The Bank of Japan maintains its highly low interest rates.


As anticipated, the Bank of Japan maintained an ultra-loose monetary policy on Tuesday, emphasizing policymakers’ inclination to await additional information regarding how much wages will increase sufficiently to sustain inflation within its target range of 2 percent.

The Bank of Japan maintains its highly low interest rates. Additionally, the central bank maintained its dovish policy guidance, which states that it will implement further monetary easing measures “without hesitation” should the need arise.

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As of his post-meeting briefing, Governor Kazuo Ueda may provide clues that influence the markets regarding the timing of the central bank’s potential exit from its hostile interest rate policy. During the BOJ’s two-day meeting that concluded on Tuesday, it maintained its short-term rate objective at -0.1 percent and the yield on 10-year government bonds at approximately zero percent. An additional lax upper band of 1.0 percentage points was maintained for the 10-year yield.

“Extraordinarily high levels of uncertainty surround Japan’s economy and prices,” the BOJ said.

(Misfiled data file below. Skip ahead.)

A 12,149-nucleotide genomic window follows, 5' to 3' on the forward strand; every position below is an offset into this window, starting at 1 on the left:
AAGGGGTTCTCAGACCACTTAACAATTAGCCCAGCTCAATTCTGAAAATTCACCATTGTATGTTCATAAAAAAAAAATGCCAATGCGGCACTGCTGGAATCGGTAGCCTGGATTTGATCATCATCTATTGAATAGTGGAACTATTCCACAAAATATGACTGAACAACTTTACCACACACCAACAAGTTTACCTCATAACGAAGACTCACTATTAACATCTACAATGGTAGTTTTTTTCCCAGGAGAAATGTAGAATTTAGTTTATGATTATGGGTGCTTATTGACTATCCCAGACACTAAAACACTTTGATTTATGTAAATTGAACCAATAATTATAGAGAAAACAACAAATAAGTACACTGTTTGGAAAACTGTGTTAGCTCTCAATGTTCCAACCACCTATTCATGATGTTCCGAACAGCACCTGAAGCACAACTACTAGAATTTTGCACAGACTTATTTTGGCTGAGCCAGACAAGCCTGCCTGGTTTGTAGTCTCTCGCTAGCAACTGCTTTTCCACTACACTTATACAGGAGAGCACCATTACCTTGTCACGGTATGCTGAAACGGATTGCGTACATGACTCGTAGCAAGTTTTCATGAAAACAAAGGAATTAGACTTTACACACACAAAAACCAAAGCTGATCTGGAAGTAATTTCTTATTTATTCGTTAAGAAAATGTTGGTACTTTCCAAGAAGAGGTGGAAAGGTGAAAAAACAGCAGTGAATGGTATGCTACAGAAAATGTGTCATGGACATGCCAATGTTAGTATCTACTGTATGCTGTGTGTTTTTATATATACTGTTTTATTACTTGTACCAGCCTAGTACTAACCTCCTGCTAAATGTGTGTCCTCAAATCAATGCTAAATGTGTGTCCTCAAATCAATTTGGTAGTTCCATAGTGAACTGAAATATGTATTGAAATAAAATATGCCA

Governor Ueda is anticipated to clarify the policy decision at a news conference at 3:30 pm (0630GMT).

Inflation in Japan has remained above 2% for more than a year, and some companies have indicated they are willing to continue wage hikes, which increases the likelihood of a policy shift shortly.

The BOJ loosened its grip on long-term borrowing costs in July by increasing the yield limit on 10-year bonds. The limit was reduced to a mere allusion in October, an indication that Ueda was progressively dismantling the radical stimulus of his predecessor.

In November, a Reuters survey of economists revealed that over 80% anticipated the BOJ to discontinue its hostile interest rate policy the following year, with half of them pessimistic that it would occur in April. A policy transition is possible in January.

According to analysts, the BOJ may find it simpler to make decisions during the months of January and April, when it publishes a quarterly outlook report that includes updated price and growth projections.

However, the BOJ’s decision could be complicated by the rapid evolution of global monetary policy, as European and American central banks have signaled that they have completed raising interest rates.

Analysts predict that increasing interest rates when other central banks are reducing them could spark a yen surge that would harm the profits of major manufacturers and deter them from increasing wages.

Political factors further confound the policy trajectory of the BOJ, as Prime Minister Fumio Kishida’s approval ratings have fallen to all-time lows due to persistent inflation.